Hoooooooo boy tonight’s gonna suck.
Director Guillermo del Toro talks about Rinko Kikuchi and her character Mako Mori in Pacific Rim:"I was very careful how I built the movie. One of the other things I decided was that I wanted a female lead who has equal force as the male leads. She’s not going to be a sex kitten, she’s not going to come out in cutoff shorts and a tank top, and it’s going to be a real earnestly drawn character." Noting that the other actors were exhausted and “destroyed physically” by filming in the intensive Jaeger cockpit harnesses, del Toro said: “The only one that didn’t break was Rinko Kikuchi, the girl. She never complained… I asked Rinko her secret and she said ‘I think of gummi bears and flowers.’ I try to do that in my life now” (x).
- Self-care: they give you the opportunity to feel good about yourself, which can be a boost at any time, and can be life saving at the worst of times.
- Encourages body positivity: reminds ourselves and others that beauty shouldn’t be defined by white, thin, able-bodied people.
- Takes power away from companies that prey on our insecurities: “if you love yourself, what can they sell you?”
- Allows marginalized people to control how their bodies are seen: instead of depending on media, porn, and other outlets where oppressors decide how we are seen.
- Creates diverse representation: since we’re not dependent on waiting for other people to share images of people who look like us.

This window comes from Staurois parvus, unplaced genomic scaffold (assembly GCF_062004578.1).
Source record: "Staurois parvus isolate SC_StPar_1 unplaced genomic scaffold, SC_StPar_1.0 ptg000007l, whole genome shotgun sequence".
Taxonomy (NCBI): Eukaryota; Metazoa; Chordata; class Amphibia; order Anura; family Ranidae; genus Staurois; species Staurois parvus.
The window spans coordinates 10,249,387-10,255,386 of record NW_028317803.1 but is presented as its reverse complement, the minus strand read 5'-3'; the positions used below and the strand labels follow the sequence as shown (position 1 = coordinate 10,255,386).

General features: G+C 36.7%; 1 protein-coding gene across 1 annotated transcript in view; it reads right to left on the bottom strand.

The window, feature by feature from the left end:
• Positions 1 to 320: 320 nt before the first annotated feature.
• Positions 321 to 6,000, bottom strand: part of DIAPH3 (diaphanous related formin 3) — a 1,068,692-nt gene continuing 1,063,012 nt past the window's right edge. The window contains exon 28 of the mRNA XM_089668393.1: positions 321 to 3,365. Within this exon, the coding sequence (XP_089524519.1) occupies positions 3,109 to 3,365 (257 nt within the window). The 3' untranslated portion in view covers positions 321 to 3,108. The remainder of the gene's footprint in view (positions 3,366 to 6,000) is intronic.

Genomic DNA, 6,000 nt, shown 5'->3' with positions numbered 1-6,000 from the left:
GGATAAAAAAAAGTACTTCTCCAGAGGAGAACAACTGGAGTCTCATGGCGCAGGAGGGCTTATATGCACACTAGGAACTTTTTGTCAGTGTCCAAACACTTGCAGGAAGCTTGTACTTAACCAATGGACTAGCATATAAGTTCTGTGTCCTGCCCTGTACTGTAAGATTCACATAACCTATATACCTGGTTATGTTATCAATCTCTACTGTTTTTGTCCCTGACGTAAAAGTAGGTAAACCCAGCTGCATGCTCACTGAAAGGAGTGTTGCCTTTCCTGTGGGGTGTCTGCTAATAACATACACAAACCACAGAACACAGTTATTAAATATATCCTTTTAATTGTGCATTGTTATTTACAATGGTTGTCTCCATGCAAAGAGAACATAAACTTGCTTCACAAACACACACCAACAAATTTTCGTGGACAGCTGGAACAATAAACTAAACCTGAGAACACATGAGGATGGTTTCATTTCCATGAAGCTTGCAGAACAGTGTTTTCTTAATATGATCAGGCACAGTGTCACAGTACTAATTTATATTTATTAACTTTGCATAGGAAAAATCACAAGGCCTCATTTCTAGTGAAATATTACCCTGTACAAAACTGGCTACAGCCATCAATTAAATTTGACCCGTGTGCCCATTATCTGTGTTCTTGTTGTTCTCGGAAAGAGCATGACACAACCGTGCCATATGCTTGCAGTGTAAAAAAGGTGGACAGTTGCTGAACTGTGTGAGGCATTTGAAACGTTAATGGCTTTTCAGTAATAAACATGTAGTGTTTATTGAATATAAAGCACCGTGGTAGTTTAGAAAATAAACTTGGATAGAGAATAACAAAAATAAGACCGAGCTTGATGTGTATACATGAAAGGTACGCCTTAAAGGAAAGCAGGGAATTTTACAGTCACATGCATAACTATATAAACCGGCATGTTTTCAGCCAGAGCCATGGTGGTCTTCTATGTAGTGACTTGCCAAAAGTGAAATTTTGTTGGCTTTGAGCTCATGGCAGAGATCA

- Pisses off gross people, allowing us to identify who to avoid.
I’m struggling with this post. I don’t know that I can add anything useful to what I’ve already posted about selfies. I thought I had so much to say, but really, I enjoyed referring to other people who have already said it.
I guess I just want to remind everyone that selfies are important. It’s important that we take care of ourselves. It’s important that other people get to see us taking care of ourselves, either because it lets them know that we’re going to be OK, or because they need to know that they can be OK too. It’s important that we piss off the people who hate selfies, because when they’re mad, it means we’re challenging their assumptions of who gets to love themselves, and what it means to be beautiful. That’s one of the ways we know we’re doing something right.